The chaotic situation was made by STM’s strategy director Pasi Pohjola in turn said in an interview with HS Helsinki is actually following the national strategy. On Tuesday, therefore, the STM was both accused of violating the law and said they were acting in accordance with the instructions.

The fact that part of the country brings its own spice to chaos administrative rights have begun to suspend the closure decisions of sports facilities made by regional administrative agencies. When omikron gnaws at the strategy, the pieces fly in the air, and the beak just crunches.

In the eyes of the people the end result is very embarrassing. At the darkest time of the pandemic, there seem to be at least two different lines of action in Finland. Different authorities make demands on each other, and many of them are contradictory, some kind of transfer of responsibilities or sheer sub-optimization.

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The speech to the citizen is masked by the quarrel between the technocrats.

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Public prosecution Instead, Finland needed a leadership that looks ahead, mentally takes over the gloomy situation and can ignore the old truths shattered by the practical situation.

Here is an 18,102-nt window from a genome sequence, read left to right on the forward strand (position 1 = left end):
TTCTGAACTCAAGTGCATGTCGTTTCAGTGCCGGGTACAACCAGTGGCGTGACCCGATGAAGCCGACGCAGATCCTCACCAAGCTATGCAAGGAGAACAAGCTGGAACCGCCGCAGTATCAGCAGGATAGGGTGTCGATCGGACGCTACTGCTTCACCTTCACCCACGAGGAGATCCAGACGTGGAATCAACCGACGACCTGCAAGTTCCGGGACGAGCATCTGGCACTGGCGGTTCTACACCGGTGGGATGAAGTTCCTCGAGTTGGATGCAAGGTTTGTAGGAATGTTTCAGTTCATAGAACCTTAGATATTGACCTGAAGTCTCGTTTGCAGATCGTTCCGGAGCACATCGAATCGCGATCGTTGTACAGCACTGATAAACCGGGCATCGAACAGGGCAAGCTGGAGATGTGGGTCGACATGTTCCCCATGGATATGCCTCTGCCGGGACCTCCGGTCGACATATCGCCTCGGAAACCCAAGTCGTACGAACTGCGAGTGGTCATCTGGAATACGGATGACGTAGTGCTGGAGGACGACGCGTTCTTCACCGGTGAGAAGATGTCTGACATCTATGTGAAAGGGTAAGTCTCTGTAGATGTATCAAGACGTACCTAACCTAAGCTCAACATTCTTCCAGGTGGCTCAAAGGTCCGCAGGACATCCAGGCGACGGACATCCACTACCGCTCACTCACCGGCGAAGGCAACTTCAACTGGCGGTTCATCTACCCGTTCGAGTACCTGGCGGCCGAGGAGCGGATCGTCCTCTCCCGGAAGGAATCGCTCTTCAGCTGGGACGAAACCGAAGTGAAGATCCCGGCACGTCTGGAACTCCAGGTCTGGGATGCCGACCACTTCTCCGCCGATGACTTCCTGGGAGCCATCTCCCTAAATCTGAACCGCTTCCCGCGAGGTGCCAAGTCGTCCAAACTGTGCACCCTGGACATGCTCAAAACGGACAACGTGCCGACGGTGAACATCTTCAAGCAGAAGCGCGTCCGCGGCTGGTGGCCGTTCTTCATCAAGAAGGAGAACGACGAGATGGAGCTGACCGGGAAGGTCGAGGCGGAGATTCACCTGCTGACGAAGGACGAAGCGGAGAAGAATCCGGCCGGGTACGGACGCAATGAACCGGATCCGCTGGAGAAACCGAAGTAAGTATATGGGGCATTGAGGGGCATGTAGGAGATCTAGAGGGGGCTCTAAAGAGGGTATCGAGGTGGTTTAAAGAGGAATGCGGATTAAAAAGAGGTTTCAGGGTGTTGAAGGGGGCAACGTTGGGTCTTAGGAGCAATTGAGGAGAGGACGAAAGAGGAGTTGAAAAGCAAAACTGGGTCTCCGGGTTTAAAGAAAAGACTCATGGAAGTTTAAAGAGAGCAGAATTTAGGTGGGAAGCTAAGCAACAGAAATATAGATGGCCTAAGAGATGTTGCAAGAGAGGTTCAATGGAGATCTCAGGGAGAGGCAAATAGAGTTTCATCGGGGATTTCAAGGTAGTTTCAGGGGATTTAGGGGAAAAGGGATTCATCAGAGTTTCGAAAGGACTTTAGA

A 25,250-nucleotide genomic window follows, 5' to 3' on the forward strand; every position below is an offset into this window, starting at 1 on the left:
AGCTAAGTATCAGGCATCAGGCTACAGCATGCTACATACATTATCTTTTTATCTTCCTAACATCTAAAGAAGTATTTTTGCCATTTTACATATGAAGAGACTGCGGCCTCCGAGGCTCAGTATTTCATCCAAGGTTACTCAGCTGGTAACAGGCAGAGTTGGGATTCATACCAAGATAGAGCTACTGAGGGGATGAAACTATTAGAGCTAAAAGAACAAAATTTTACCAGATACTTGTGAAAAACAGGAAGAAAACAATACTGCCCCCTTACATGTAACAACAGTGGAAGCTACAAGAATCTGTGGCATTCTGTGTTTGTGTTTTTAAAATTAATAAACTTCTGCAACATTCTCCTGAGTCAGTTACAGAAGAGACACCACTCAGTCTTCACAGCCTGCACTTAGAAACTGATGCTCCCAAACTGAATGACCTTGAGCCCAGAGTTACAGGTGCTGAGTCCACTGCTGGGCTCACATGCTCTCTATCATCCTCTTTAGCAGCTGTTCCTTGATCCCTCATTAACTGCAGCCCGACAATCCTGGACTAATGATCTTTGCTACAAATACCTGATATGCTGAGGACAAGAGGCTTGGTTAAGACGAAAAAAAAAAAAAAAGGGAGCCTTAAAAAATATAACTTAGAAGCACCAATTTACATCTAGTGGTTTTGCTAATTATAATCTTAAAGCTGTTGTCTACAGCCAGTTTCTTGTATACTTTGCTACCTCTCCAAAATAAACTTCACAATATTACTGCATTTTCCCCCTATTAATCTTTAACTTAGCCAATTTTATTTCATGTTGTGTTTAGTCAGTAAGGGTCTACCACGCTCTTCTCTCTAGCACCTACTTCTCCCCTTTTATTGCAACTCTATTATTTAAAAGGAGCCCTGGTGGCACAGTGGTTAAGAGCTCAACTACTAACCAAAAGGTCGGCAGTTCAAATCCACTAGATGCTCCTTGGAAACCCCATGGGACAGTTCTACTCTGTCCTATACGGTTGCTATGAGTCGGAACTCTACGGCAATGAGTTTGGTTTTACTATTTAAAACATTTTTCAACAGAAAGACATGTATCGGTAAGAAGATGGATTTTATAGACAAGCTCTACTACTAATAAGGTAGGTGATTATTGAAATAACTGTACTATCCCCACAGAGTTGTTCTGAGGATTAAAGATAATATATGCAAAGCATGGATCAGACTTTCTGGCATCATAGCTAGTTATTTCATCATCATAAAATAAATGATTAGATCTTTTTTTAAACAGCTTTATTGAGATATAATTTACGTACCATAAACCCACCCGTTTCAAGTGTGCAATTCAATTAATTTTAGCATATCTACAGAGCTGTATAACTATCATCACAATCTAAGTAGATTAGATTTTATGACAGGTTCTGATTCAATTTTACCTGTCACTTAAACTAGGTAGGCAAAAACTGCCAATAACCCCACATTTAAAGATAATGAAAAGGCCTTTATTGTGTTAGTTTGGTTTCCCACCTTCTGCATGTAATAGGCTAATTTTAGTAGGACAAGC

Prime minister Sanna Marin (sd) stressed in an interview with HS over the weekend the importance of polyphony.

“We would live in a very different society if all the authorities always agreed. It would be an authoritarian state, ”Marin said.

At the same time, the Prime Minister stated that his work has been “re-examined” so that there is also time to deal with the tightening world situation, for example.

One may ask whether this was a wise decision. Marin’s withdrawal has created a power vacuum that is now being filled with an escalating quarrel over the key contradictions of the pandemic. Minister Kiuru is leading the pandemic work, but he does not appear to be a unifying force but one of the parties to the dispute.

It may also be that even the prime minister could not have prevented the latest chaos. Still, the situation is not sustainable: Finland needs a new direction out of the omicron. Behind the prime minister looking elsewhere, the beak of the car just crunches and the picture on the screen is wilder day by day. If something doesn’t change, there may soon be only a harsh rapids and a deep emergency left.